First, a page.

” These are the times that try men’s souls. The summer soldier and the sunshine patriot will, in this crisis, shrink from the service of their country. But he, that stands by it now, deserves the love and the thanks of man and woman.”

Prophetic words from Thomas Paine, one of the Founders, which rings true today. We are all in a position to come together – although not physically with the “stay at home” rules, but mentally, in communication with each other, and prayers to the Almighty in these trying times. With social media, I-Phones and technology, we can stay in touch, communicate, send pictures, work from home and call and talk to each other. We can have some semblance of normalcy if we band together to beat this virus or at least stem the tide of its advancement.


Looking at pictures of our groups, we can remember good times and look forward to good times ahead. When you view a picture, sometimes you can see someone who you have not talked to in a little while. Text them. Email them. Call them. Ask them how they are doing in these unusual times. In many ways, that is the service to your country. It pales in comparison to military service or perhaps the service of our many first responders, nurses, hospital workers, but in many ways- bonding together even virtually for a time is service to us all.

Janet and I are trying to do our part by being responsible. Yes, I am getting outside but not in big groups. Most often by myself on the trails just to get some exercise and fresh air which is encouraged by the stay at home edict. Janet walks in the neighborhood and greets the neighbors from an acceptable social distance. We are trying to avoid large groups. Shopping when necessary but trying to keep Janet’s 89 year old mother safe. She lives with us and is most vulnerable.

So sure- we all are beginning to have some cabin fever. We need to return to some kind of routine with work, social life, restaurant outings, and in general an active lifestyle again. It will come. It may take a little bit but with some patience, understanding, generosity, and compassion and not being selfish, we can get through this. Stay in touch with your family and friends. Write an encouraging email, text or better yet- make a phone call. So important in these days of isolation.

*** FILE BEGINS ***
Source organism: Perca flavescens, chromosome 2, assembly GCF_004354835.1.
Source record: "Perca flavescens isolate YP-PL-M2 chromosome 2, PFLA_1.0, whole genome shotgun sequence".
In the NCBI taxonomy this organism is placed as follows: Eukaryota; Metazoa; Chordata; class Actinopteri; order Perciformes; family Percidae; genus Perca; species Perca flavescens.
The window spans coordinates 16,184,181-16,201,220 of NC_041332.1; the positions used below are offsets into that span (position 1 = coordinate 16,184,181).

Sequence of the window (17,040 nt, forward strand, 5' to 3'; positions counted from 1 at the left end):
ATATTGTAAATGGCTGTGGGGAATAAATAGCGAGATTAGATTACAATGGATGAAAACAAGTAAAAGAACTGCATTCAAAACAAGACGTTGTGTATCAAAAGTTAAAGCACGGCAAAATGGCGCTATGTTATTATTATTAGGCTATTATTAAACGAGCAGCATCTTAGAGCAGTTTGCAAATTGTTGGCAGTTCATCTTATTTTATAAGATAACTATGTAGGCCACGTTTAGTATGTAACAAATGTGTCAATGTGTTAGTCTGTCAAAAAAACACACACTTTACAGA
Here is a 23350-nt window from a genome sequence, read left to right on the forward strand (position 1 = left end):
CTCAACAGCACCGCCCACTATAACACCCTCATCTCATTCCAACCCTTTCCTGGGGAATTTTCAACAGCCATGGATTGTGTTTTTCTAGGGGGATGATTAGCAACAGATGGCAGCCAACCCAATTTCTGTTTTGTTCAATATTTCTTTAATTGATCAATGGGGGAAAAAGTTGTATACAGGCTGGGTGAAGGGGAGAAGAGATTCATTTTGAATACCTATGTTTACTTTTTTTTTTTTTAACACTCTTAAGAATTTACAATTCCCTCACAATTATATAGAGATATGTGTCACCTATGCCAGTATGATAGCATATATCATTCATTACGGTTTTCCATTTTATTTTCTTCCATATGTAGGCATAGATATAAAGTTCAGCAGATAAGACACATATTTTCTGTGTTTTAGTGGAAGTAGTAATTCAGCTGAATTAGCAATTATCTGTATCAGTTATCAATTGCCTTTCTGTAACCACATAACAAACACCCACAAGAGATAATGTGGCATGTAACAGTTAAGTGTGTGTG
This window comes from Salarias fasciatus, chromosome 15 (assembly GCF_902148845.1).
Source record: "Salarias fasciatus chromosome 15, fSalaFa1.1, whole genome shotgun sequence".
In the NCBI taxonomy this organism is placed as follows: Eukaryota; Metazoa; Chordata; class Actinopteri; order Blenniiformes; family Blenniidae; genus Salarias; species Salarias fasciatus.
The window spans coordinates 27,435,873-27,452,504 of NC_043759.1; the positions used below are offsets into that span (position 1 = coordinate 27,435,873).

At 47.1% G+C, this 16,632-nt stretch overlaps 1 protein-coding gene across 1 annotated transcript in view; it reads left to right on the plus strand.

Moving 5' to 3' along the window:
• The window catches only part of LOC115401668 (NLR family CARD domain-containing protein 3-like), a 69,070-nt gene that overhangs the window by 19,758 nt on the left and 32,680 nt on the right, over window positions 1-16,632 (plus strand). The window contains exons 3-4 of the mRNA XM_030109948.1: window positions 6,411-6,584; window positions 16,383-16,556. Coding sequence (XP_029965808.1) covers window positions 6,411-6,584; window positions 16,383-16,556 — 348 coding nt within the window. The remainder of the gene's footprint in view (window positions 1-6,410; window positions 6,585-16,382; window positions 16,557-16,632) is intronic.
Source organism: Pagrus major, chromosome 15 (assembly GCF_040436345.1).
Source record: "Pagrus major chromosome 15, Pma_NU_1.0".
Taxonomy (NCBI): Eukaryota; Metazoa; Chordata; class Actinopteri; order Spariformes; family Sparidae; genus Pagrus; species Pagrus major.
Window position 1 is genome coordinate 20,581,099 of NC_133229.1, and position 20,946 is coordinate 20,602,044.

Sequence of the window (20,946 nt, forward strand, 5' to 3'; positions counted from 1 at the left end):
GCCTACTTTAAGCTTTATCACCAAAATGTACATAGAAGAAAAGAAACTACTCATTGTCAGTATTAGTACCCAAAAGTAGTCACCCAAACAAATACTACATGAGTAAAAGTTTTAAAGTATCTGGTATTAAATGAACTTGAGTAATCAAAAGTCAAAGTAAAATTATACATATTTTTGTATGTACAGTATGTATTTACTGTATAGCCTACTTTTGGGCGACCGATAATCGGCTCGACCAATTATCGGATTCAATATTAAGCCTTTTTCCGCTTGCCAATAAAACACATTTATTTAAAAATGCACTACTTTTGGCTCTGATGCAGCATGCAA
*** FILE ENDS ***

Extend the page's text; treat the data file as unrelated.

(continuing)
We will get there again. Say your prayers, be kind and generous with others. Short and sweet but thanks for reading and ……….wash your hands.

Out of Disaster Comes New Life

I finished a book recently which told the story of the Big Burn forest fire that occurred in 1910. Three million acres were burned in Northern Idaho, W. Montana, Eastern Washington, and parts of Southeast British Columbia. Aside from the devastation to forest land, Timothy Egan tells the story of the origins of the US Forest Service. I am always interested in seeing the backstory on things and this book tells it.   The interesting tale related was how much the sitting President, Teddy Roosevelt, had valued conservation along with his associate Gifford Pinchot. Mr. Pinchot spent his whole life dedicated to the establishment and preservation of the National Parks and National Forests under the Roosevelt and Taft administrations. Timothy Egan spins an interesting side tale on the personality of Pinchot that is  worth reading.

Egan goes on to point out that the large forest fire and the resulting inquiries into the efforts of the rangers under the US Forest Service, were combative. Similar to today’s politics, there was national interest in conservation and the support of the USFS. The  opposition saw the USFS as a waste of time and government money.  In the opposition camp, were congressmen and senators who supported large scale logging and pillaging of the American West. Roosevelt fought hard against these lobbies and along with Pinchot, who later became Governor of Pennsylvania, kept the fight for conservation alive. In the end, the Forest Service was funded handsomely by congress and the lumber lobby eventually gave its support if only to keep the potential harvest in tact.

The compelling result of the fire, establishment of the US Forest Service and final support, let to the continued development of the National Parks Service and the continued development  of the National Forests and Monuments. The difference between a National Forest and a National Park is that the National Forests encourage use by the public to include skiing, mountain biking, fishing, and other outdoor pursuits. The National Parks are somewhat limited to public use other than observation with strict regulation of activities within the Parks. A little more stringent but a different ethos in preserving the pristine environment. However, with the foresight of people like Teddy Roosevelt, and Gifford Pinchot, we have these national treasures which are available to all of us.

I have had the good fortune of visiting Yosemite National Park with my wife and son a number of years ago and along with yearly trips to Mammoth Mountain Ski Area within the Inyo National Forest and visits to the Tahoe ski areas within the Tahoe National Forest,I am always impressed with the beauty and immense wilderness that is preserved. Janet and I also make use of the Allegheny National Forest near our home here in Pennsylvania along with use of many State parks along the way.